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To make formal complaint to school about son in a&e again?

(33 Posts)
Stylelostinlabour Tue 14-May-13 21:53:53

My son has been injuried twice in the last two months by the same boy at school and on both these occassion ended up in a&e for suspected broken bones - now my son is a solid rugby playing 9 year old and hard to move so the force and agression to hurt him must have been something else.

How do I go about making this a more formal complaint - the boy that hurt him has lost a play time but i feel that is a weak punishment or am I over reacting?

apostropheuse Tue 14-May-13 21:55:46

How was he hurt? Was it playing rugby?

Boomba Tue 14-May-13 21:56:57

what happened?

MadamFolly Tue 14-May-13 22:00:36

What happened?

simpson Tue 14-May-13 22:02:06

Need more info....

invicta Tue 14-May-13 22:04:49

The school should have a bullying policy. It maybe worth looking at this. Alternatively, submit a complaint to the head and/ or governors. Two visits to a and e certainly needs investigating.

Smartiepants79 Tue 14-May-13 22:08:06

It very much depends on the circumstances of the incidents. How was he injured. Was it a fight? One sided attack? Part of a game?
What s the context of this? Is it part of an ongoing issue or a isolated problem?

Stylelostinlabour Tue 14-May-13 22:24:36

They were playing football and the kid apparently "flipped" and basically spired (rugby term for picking up and slamming down) my son he was covered in mud, suspected broken elbow, sprained arm and very shaken.

I thought it was just boys being rough but the boy from up the road come over with his mum as he was worried about my son and told us what happened, we asked my son and he confirmed.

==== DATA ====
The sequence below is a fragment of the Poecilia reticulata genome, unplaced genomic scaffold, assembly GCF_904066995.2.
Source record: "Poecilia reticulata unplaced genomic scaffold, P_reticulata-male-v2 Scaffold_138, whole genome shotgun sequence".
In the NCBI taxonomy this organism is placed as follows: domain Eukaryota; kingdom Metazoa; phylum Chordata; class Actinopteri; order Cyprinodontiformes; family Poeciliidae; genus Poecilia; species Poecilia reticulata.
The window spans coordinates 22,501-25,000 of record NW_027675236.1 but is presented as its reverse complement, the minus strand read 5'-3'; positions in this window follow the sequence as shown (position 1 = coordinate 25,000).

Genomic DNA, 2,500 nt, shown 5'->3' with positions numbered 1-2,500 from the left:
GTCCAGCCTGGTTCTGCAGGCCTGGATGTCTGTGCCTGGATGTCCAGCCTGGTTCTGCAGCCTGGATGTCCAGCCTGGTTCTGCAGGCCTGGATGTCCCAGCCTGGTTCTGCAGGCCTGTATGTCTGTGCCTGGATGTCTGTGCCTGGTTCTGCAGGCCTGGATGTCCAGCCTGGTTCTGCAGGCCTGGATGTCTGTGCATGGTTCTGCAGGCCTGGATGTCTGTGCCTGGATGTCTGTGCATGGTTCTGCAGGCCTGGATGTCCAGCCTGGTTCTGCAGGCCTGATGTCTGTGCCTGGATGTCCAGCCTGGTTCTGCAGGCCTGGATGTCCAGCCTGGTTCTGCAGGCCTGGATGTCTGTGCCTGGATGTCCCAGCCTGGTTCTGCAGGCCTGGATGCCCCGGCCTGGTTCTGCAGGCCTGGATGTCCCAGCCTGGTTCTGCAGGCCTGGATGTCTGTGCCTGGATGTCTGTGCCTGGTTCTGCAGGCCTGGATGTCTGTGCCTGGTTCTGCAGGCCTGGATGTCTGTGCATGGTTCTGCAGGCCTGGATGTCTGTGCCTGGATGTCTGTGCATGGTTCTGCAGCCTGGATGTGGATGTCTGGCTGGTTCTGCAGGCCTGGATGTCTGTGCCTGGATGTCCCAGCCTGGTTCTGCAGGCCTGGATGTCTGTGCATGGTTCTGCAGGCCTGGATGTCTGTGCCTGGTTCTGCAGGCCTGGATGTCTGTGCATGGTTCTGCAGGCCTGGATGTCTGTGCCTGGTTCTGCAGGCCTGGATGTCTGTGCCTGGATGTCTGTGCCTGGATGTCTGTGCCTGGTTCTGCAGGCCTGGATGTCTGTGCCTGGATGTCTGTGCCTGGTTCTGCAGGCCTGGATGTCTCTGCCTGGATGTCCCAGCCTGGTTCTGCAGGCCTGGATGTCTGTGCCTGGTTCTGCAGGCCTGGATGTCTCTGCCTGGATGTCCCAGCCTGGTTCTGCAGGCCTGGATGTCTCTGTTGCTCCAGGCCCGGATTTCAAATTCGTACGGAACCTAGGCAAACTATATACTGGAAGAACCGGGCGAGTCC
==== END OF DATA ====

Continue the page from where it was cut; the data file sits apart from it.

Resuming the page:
Raised with teacher who confirmed story after investigation and now I've requested a meeting with head. Last time he basically ran full speed and took my son out while he was standing talking to another boy - school said they suspected broken wrist which was why we went to a&e that time.

Im not one to get annoyed about stuff like this but the fact this child has such stenght and agression worries me.

Boomba Tue 14-May-13 22:28:34

was it contact rugby in primary school?? its normally tag?

if its contact rugby, then no grounds for complaint IMO

Boomba Tue 14-May-13 22:29:22

oh, scuse me...was it football? I know nowt about football, but that sounds like a foul?

Andro Tue 14-May-13 22:31:04

It's a good job (relatively speaking) that his elbow took the brunt of the impact, a spear tackle can be incredibly dangerous and have very nasty consequences (especially if the landing is on the head/face)! I hope your son makes a full recovery.